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Rensselaer Research Review Spring 2007 * Feature Articles Awards & Grants Recent Patents Accolades
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Discovery Could Help Stop Malaria at Its Source - the Mosquito
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Audio Summary: “Stopping Malaria”
MP3 file version
Drug Resistant Malaria Map
* Resistance to antimalarial drugs like chloroquine is widespread throughout much of Africa and other parts of the developing world where malaria transmission is high. WHO/UNICEF. WORLD MALARIA REPORT 2005, GENEVA, MAY 3, 2005.
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Malaria kills over one million people around the world every year, mostly young children.

And the problem is growing. As the Earth heats up due to global warming, outbreaks of malaria are being reported higher up the coast of South America and Mexico each year.

Even though malaria is not considered a major threat in the United States, an interdisciplinary team led by researchers from Rensselaer has been working on this global problem.

They recently found a key link that causes malarial infection in both humans and mosquitoes. If this link in the chain of infection can be broken at its source — the mosquito — then the spread of malaria could be stopped without drugs.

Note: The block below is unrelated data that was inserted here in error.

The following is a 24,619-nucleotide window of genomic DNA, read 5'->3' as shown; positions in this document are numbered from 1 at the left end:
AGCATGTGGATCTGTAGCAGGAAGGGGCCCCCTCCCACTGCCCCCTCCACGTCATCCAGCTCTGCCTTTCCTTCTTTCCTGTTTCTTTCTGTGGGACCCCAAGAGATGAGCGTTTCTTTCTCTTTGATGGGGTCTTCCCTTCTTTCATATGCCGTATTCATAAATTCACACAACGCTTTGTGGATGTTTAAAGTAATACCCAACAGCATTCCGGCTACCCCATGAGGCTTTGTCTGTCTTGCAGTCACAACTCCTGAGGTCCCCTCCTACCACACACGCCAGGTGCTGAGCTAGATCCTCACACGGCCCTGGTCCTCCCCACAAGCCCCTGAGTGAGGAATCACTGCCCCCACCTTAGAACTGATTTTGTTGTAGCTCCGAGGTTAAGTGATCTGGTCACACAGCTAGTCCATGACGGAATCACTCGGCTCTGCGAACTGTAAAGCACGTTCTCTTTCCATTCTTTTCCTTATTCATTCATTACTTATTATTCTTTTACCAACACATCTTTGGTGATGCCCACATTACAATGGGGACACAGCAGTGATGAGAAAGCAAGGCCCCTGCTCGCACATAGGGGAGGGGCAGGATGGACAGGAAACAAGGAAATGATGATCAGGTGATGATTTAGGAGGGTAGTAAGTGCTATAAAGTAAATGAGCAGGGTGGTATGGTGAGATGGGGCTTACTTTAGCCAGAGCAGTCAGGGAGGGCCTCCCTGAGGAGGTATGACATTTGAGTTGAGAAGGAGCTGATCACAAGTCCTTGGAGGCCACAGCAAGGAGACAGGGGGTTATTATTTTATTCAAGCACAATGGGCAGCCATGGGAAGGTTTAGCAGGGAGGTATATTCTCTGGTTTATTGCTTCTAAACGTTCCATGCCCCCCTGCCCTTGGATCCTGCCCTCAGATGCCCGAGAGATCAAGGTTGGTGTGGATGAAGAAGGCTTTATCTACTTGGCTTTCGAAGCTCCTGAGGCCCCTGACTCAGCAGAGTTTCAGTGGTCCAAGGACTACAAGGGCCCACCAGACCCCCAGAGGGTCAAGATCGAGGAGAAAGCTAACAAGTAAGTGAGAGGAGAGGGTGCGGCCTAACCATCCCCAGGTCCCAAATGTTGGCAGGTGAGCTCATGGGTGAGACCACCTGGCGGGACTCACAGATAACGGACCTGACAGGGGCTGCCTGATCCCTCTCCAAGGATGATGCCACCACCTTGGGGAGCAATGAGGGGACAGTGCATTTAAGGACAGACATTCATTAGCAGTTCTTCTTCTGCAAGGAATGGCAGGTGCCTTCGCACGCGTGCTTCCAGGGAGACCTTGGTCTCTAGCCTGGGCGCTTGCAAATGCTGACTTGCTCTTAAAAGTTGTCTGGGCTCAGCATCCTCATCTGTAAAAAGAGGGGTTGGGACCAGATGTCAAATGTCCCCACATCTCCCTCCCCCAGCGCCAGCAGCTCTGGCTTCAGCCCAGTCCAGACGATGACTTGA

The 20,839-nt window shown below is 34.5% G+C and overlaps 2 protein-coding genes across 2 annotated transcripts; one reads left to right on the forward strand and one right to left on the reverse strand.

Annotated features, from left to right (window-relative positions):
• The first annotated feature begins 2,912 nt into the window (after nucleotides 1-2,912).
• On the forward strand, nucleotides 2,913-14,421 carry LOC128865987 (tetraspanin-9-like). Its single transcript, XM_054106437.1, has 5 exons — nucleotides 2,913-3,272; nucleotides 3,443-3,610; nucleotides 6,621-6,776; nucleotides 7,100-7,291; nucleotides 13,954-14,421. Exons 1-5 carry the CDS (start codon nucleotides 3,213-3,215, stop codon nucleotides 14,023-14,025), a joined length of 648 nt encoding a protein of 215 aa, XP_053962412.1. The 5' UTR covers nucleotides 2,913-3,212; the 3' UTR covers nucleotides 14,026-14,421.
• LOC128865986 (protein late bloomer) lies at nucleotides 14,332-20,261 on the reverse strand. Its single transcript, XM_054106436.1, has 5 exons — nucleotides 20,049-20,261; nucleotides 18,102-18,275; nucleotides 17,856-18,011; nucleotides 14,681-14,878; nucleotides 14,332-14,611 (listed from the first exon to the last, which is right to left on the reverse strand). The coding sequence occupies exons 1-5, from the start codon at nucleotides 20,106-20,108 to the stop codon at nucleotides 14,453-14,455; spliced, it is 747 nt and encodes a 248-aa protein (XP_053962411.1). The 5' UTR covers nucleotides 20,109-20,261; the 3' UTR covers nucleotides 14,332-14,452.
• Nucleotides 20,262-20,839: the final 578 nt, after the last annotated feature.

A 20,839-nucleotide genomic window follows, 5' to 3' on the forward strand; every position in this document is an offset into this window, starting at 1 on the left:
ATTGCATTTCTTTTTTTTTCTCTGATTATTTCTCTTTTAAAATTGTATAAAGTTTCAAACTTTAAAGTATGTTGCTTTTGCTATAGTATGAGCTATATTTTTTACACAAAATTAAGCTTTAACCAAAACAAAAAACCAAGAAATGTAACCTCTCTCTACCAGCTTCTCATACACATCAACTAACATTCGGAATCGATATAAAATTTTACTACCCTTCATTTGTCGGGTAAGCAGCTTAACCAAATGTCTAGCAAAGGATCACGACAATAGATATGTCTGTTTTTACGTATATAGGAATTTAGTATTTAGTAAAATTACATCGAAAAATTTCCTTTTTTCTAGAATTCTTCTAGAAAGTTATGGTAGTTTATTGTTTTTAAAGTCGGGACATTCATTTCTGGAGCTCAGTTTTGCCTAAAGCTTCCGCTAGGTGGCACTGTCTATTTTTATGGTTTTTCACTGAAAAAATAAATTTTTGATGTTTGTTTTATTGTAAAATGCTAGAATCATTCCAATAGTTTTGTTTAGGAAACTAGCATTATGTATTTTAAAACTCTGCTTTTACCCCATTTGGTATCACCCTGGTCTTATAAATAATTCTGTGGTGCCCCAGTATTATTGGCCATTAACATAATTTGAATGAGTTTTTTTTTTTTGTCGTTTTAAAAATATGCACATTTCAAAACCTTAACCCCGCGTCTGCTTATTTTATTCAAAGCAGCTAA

What We Have in Common With Mosquitoes

The researchers found that humans and the malaria-carrying mosquitoes share the same complex carbohydrate, heparan sulfate. In both humans and mosquitoes, heparan sulfate is a receptor for the malaria parasite, binding to the parasite and giving it quick and easy transport through the body.

“The discovery allows us to think differently about preventing the disease,” said Robert Lindhardt, the Ann and John H. Broadbent Jr. ’59 Senior Constellation Professor of Biocatalysis and Metabolic Engineering at Rensselaer. “If we can stop heparan sulfate from binding to the parasite in mosquitoes, we will not just be treating the disease, we will be stopping its spread completely.”

Malaria parasites are extremely finicky about their hosts, Linhardt explained. Birds, rodents, humans, and primates all can be infected with malaria, but each species is infected by a different species of mosquito — and each of those mosquitoes is infected by a different malaria parasite. In other words, there needs to be a perfect match at the molecular basis for malaria to spread from one species to another, Linhardt said. Researchers have long understood this deadly partnership, but the molecular basis for the match had never been determined.

“The discovery marks a paradigm shift in stopping malaria,” Linhardt said. “Now, we can work to develop an environmentally safe, inexpensive way to block infection in mosquitoes and not have to worry about drug side effects in humans.”

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“Discovery Could Help Stop Malaria at Its Source — the Mosquito”
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